A Beginner’s Guide to Wine Tasting

May 16, 2015

If you’re a beginner at wine tasting it is a fascinating world to enter into. My husband and I were never wine drinkers until we moved to the Finger Lakes area of New York. There are tons of local wineries located on the lakes here. Since we have so many in our backyard it makes wine tasting a nice weekend outing for us.

We began tasting wine about six years ago and started with the sweet varieties. “The sweeter the better” was our motto then. But now we are on the dry end of the wine spectrum.

I hear from a lot of people who mention they do not care for wine necessarily – but would like to experience wine tastings, since they seem to be so much fun. I always tell people to start out with sweet and ice wines. Who doesn’t like sugar, right? The sweet wines have more sugar to disguise the overall wine taste until your palette can develop. There are many varieties out there to try in these genres. The Finger Lakes wineries offer an ice wine which has a grape juice taste. During the production of Ice Wine the sugars do not freeze, but the water in the grape does, allowing a more concentrated grape taste and a “very” sweet wine. They are slightly expensive (because of the difficulties to process) but worth a taste when you’re just starting out. Sweet wines will offer you a rich fruity taste that most beginners seem to find agreeable.

When you have tasted the sweet wines for awhile you will soon begin to start drifting to the semi-sweet side. A semi-sweet wine process adds some sugar to the wine to complement the acidity. You will also begin to notice a slightly different taste and aroma. Some good wines to start with in the semi-sweet category are Rieslings and Rose wines.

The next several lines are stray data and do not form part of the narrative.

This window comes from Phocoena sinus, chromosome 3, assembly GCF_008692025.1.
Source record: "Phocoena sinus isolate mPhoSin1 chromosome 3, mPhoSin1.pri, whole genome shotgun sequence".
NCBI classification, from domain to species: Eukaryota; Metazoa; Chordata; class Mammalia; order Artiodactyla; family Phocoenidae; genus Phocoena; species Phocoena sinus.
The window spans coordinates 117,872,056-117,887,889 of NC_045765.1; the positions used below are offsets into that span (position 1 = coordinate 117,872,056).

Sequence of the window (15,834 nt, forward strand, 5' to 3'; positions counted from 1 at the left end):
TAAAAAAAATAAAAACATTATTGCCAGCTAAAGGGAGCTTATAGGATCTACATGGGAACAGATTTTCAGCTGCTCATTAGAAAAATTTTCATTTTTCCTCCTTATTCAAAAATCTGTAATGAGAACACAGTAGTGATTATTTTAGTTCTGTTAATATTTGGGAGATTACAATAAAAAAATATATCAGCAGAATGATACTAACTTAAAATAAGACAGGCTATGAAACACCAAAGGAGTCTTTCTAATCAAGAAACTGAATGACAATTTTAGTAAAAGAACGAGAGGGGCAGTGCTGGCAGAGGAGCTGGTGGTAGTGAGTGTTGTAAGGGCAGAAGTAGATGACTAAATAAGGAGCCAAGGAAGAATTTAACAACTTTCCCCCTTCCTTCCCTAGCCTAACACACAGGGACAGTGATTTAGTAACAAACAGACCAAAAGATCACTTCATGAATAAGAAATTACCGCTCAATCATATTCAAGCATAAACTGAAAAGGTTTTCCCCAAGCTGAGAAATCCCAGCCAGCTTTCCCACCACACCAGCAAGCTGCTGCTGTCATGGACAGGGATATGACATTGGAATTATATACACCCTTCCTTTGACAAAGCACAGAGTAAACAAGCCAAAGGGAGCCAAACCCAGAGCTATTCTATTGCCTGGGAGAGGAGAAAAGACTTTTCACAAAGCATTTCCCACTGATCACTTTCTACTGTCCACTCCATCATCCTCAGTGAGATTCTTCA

After that you may be ready to move on to something new, but are not quite ready for the dry end of the wine spectrum. Not a problem. There are plenty of semi-dry wines for you to try. By now you will notice your palette will be able to pick up more on the fruit and acidity in the wines. The acidity helps to counter the sweetness. You will begin to notice words that describe your wines like butter, floral, citrus notes with fruit forward, light or medium body. You will also notice the semi-dry wines offer a fruity taste with only a hint of sweetness and without the added sugar that sweet wines offer. Your palette is growing!

Now you’re ready to cross over to the dry end of the wine spectrum. It is amazing how your palette really does change over a period of time. You will begin to pay close attention to the tannins and body of the wines. Full-bodied wines are a real treat. Red wines will not have the taste of sweetness anymore and will be described as “tannic.” Tannins are best described as the natural compounds that exist inside the grape that cause the dry sensation in your mouth. The dryness depends on whether a wine is high or low in tannins. Dry whites may offer an aroma of sweetness and full fruity flavor, but the wine itself will not be sweet to the taste. Whites are described as being astringent – again, describing the dryness. To me, dry wines are excellent when paired with food.

My husband and I started out on the sweet end of the wine spectrum before progressing to the dry end. During all of our wine tastings we have learned so much about the ins and outs of vineyards, wine-making, wine-tasting, and the market. We have really learned to appreciate the little fruit we call “grapes.” The wine world can be a little confusing I know; but just remember why you started tasting wines in the first place: to have fun, to learn and to experience a new world.

Remember to keep it simple and enjoyable. Don’t make it so much about knowing everything about wine that you forget how to enjoy the wine. Cheers!

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